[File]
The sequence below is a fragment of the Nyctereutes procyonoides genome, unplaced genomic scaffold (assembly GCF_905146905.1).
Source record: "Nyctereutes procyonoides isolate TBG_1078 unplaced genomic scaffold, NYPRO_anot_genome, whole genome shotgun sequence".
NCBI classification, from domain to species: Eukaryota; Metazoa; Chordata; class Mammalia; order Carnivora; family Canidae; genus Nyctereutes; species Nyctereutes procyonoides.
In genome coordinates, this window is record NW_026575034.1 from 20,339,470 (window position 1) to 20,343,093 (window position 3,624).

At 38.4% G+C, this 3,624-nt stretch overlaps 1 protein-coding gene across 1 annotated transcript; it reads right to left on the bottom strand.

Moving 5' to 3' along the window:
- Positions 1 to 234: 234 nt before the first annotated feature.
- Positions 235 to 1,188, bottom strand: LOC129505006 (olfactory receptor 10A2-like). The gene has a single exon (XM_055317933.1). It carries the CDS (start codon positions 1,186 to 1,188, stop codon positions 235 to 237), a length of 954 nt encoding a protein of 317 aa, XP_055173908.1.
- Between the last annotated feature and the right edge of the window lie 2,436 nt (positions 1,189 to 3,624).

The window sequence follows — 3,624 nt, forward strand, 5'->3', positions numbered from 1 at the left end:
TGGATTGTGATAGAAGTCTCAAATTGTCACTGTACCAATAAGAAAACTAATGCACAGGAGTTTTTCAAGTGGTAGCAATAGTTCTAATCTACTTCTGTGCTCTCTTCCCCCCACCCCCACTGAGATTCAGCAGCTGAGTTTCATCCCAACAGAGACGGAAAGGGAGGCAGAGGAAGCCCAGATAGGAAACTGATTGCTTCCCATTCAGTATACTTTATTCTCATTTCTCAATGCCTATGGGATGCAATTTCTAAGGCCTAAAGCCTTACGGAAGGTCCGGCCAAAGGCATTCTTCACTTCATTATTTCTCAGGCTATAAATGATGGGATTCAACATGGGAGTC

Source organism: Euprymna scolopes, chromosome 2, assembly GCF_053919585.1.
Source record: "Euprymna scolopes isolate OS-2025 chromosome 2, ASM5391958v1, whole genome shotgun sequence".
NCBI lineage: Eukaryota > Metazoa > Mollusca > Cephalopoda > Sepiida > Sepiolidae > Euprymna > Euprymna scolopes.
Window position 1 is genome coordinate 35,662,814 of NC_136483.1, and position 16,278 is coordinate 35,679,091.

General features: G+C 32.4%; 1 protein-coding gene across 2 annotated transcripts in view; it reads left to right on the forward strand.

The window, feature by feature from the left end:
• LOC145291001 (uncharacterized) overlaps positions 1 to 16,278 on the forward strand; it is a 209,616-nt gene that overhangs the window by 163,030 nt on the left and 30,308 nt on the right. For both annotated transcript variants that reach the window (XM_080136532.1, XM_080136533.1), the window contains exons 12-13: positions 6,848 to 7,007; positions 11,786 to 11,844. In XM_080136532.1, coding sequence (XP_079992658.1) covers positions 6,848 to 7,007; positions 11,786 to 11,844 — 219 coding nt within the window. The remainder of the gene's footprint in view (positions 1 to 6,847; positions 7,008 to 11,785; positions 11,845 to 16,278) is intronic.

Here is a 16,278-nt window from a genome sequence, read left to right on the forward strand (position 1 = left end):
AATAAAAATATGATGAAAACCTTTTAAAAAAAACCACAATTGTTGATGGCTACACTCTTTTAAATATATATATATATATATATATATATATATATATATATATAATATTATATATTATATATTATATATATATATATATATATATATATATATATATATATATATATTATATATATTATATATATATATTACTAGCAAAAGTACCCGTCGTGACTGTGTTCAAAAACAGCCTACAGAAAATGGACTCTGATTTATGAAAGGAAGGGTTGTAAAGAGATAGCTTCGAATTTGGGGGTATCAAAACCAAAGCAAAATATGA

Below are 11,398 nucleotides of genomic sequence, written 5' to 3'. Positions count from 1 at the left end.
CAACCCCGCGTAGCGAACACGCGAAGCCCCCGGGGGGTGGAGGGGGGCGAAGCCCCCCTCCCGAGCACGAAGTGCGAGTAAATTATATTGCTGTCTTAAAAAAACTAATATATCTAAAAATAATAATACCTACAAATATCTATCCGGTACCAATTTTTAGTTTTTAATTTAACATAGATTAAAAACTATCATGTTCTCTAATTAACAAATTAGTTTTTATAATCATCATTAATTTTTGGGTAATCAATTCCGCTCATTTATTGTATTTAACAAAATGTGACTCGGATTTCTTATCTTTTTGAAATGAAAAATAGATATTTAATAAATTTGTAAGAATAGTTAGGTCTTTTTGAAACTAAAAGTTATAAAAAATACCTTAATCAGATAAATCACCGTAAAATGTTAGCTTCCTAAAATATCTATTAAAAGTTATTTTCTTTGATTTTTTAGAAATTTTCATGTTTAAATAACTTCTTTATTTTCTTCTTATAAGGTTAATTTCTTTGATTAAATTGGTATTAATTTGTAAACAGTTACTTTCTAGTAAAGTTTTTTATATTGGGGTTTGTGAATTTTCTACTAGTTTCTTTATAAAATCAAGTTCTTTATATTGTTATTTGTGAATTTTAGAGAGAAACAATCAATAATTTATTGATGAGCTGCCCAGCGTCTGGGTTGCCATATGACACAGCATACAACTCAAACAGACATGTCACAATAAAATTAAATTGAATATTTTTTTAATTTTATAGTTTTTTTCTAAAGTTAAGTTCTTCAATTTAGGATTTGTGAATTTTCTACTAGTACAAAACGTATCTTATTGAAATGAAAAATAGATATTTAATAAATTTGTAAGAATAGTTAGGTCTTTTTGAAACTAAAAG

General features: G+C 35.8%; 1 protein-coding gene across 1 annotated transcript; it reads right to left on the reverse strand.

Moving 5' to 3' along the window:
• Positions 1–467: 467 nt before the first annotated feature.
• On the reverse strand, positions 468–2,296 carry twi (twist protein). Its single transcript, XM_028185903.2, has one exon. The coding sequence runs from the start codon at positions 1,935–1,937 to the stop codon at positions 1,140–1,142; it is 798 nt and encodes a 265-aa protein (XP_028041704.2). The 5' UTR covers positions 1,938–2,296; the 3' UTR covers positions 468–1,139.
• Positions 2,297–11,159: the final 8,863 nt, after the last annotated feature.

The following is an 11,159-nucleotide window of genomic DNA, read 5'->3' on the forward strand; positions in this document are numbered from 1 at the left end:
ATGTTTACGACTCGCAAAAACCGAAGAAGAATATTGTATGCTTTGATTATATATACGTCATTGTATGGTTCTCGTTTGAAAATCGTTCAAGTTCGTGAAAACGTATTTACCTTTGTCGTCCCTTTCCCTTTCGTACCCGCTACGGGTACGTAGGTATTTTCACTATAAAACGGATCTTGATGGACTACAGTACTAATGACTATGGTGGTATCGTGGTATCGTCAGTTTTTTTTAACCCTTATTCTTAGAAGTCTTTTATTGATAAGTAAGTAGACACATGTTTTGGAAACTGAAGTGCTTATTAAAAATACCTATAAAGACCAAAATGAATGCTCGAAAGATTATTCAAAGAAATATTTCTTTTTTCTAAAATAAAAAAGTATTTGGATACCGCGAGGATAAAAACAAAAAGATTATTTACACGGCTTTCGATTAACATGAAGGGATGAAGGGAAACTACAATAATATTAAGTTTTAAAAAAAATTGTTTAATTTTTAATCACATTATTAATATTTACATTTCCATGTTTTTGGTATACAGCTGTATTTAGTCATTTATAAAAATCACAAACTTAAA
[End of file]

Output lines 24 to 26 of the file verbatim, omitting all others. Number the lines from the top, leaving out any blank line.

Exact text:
Moving 5' to 3' along the window:
• Positions 1–467: 467 nt before the first annotated feature.
• On the reverse strand, positions 468–2,296 carry twi (twist protein). Its single transcript, XM_028185903.2, has one exon. The coding sequence runs from the start codon at positions 1,935–1,937 to the stop codon at positions 1,140–1,142; it is 798 nt and encodes a 265-aa protein (XP_028041704.2). The 5' UTR covers positions 1,938–2,296; the 3' UTR covers positions 468–1,139.